that can raise you above what your genes allow for.
    The genes you were born with give you a potential for having
    a 130 IQ, a steady diet of television, a lack of breastmilk as an infant,
    or a lack in dietary necessities might depress the IQ to 100,
    but theres not enough books in the library or enough concerned teachers
    that would raise your IQ to 160; its not in your genetic makeup.
  10. lowefly Registered Senior Member

    Zendrake how then do you account for the differences in scores in persons retaking the tests? I scored different everytime I've taken the IQ test. Does this mean I changed parents?
  11. ZenDrake come to the darkside Registered Senior Member

    lol indeed.
    is this a serious question?
    Why is is that I have to account for your different scores?
    caffiene can help increase test scores as can taking numerous IQ tests.
    I'll bet the differences in scores wouldn't range beyond a standard deviation (15 points) though.
    Did they?
  12. Carcano Valued Senior Member

    You can find a lot more research about this at the site.
    Just click on the subject section - genetics.
  13. lowefly Registered Senior Member

    Why would you have to account, because you're asserting that IQ is a heritable trait and can't change.
  14. lowefly Registered Senior Member

    By the way last I checked taking caffiene isn't heritable.
  15. valich Registered Senior Member

    As stated above: "IQ tests are good for testing a person’s ability to perform IQ tests, and not much more." IQ tests test how well you do on an IQ test.

    Some genes influence brain structure and intelligence. Mother's carrying a fetus who are drug addicts or alcoholics often give birth to retarded children - okay, so maybe you wan't to say that that's an environmental factor, but it's influencieng gene expression in development.

    Genes definitely influence intelligence. My teachers always tell me that when I wear blue jeans that I'm more intelligent in class!

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  16. Dinosaur Rational Skeptic Valued Senior Member

    I thought that is was generally believed (with good reason) that heredity established an upper limit for most human abilities, both physical & mental, with environmental factors determining how close an individual came to achieving his maximum genetic potential. I do not think that there are any knowledgeable people who believe that intelligence (however defined) is the result of only a few genes.

    I do remember an era when some in the academic community stated that a human infant was a blank slate on which environment wrote, claiming that any one could become a genius or an athletic super star if given the proper environment. Such an opinion has to be utter nonsense, supported by no evidence and counter indicated by all sorts of evidence.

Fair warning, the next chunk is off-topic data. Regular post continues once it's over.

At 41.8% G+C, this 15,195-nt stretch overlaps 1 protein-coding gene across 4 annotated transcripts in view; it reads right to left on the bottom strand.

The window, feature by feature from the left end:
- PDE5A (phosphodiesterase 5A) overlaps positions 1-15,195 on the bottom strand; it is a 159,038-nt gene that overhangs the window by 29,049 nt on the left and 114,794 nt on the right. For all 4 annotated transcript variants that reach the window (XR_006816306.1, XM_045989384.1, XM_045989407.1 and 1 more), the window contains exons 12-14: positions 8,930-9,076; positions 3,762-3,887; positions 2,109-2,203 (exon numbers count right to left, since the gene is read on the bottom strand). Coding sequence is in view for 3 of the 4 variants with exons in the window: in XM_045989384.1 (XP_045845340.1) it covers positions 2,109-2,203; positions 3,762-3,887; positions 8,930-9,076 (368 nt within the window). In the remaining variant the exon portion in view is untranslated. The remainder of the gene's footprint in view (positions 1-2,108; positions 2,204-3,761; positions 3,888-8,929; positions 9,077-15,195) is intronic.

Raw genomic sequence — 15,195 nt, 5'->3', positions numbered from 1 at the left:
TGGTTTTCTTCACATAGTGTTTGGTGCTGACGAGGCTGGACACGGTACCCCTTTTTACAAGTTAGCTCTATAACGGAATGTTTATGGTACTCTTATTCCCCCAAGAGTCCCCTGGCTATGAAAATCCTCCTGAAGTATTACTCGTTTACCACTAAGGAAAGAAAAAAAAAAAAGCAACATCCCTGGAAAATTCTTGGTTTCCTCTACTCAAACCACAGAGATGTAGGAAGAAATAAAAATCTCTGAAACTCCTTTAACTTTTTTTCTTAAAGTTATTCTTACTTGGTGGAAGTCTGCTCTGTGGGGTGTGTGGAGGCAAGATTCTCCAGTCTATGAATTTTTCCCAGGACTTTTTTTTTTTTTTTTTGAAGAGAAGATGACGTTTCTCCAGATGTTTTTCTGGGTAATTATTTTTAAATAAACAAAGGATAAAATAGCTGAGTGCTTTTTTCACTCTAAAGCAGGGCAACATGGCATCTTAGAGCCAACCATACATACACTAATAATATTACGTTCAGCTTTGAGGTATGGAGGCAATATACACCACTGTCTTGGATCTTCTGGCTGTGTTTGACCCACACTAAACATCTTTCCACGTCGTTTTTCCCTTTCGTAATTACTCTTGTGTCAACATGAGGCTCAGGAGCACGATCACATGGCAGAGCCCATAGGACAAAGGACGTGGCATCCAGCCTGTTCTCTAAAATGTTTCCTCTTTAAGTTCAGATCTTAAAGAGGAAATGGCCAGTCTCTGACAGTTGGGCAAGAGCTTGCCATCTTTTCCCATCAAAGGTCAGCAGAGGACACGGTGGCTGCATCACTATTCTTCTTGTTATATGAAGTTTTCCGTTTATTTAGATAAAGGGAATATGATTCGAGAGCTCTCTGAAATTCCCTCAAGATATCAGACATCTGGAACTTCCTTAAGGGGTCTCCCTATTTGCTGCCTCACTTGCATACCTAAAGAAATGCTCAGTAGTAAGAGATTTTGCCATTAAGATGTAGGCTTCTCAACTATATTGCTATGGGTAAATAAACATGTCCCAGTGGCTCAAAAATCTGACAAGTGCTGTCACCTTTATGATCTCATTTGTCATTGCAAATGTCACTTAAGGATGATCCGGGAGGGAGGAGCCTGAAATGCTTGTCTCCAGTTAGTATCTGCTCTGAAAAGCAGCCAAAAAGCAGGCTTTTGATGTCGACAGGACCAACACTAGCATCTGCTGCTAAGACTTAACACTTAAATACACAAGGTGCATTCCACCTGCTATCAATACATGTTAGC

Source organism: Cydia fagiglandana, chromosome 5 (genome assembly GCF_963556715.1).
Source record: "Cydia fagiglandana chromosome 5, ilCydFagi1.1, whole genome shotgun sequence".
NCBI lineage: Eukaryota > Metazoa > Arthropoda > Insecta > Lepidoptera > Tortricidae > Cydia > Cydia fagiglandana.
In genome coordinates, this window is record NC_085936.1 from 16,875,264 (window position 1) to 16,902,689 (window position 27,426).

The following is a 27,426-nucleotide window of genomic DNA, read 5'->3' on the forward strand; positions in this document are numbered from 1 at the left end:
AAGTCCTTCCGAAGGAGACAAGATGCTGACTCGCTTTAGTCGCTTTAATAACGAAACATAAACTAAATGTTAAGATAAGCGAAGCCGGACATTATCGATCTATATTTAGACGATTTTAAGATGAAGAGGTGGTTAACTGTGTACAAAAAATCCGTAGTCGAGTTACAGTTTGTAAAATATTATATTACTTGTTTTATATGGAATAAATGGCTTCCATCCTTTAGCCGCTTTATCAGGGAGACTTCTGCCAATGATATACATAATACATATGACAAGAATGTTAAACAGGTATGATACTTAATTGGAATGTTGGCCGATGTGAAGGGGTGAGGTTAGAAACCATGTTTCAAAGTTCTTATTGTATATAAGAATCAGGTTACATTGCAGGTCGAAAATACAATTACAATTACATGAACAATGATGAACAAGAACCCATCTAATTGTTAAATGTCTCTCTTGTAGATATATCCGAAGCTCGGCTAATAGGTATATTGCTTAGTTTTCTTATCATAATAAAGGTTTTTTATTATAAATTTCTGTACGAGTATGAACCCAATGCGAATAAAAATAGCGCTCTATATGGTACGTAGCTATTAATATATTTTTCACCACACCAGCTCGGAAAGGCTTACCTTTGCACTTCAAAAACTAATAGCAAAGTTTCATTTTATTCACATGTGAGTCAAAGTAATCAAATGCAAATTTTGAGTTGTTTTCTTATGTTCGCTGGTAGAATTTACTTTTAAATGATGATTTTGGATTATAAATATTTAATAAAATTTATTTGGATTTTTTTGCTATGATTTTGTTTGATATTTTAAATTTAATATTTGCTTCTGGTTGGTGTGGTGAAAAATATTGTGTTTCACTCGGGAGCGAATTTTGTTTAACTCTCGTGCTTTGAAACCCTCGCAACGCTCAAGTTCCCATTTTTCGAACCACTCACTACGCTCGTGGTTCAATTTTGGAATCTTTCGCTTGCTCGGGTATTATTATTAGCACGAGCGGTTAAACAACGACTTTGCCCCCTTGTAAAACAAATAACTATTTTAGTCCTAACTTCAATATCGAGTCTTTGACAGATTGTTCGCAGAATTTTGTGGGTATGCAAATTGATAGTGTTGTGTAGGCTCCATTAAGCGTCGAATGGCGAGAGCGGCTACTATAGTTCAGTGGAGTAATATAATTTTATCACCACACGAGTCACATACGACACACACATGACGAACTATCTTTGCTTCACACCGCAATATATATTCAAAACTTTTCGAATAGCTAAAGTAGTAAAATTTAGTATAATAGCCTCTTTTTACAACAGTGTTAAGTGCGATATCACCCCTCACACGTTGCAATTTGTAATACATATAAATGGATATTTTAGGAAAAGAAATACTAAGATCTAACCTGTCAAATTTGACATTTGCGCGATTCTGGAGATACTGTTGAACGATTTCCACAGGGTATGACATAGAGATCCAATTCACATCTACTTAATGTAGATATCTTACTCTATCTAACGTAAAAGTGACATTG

There are very few with the potential to be Einstein, Neils Bohr, Feynman, et cetera. Similarly, there are very few with the potential to become Carl Lewis, Michael Jordan, or Ted Williams. Environmental factors can obviously cause a person with great potential to be average or worse, but you cannot make a genetically mediocre (or worse) person into genius or an athletic super star via a wonderful environment.

    BTW: IQ tests were either deliberately or accidentally designed to predict success in a typical USA or British educational environment. They were quite successful in doing so, although most knowledgeable people realized that academic success was an indication of only a subset of intellectual skills. The general public, politicians, and other types of ignorant people considered IQ scores indicative of some undefined quality called intelligence.

    The later variants of IQ tests used some formula to adjust for age, since experience was found to have a significant effect on the results. For some people, this adjustment did not prevent changes in score with age, although score was still highly correlated with success in the standard educational institution.

    Since IQ tests were actually excellent predictors of academic success, it is a shame that they were not used as the basis for modifying the nature of our educational institutions. Those tests clearly indicated that there were large numbers of people who had intellectual potential, but who were not likely to realize that potential in a standard educational system.

    When an individual did not do well in school, he was often allowed to be a low achiever or else subjected to classes which merely applied the same methods in a more intense fashion. There were a lot of head start type programs which were moderately successful, but which did not help some tiypes of people who required different methods rather than extra time spent being taught by the standard methods.

    Up to some time in the early 20th century, students who did poorly were sent to so called technical schools which taught trade skills rather than academic skills. This was not a bad idea, and some variant of it should have been maintained.

    I became a programmer in the early 1950's and at various times had to train others in the field. At that time, good programmers were a rare breed, and when a company bought a computer, any employee who wanted to try tended to be given a chance. There were a limited number of experienced programmers available.

    I trained quite a few people who were janitors, low level clerks, et cetera who became excellent programmers. They had low level jobs due to having done poorly in high school and/or college but were actually very intelligent. It is my opinion that such people often need to be taught by being given examples and allowed to try without spending hours reading and listening to lectures, the standard method in our academic institutions at all levels.

    My early experiences in the computer filed convinced me that our educational system needed to use a wider variety of teaching methods.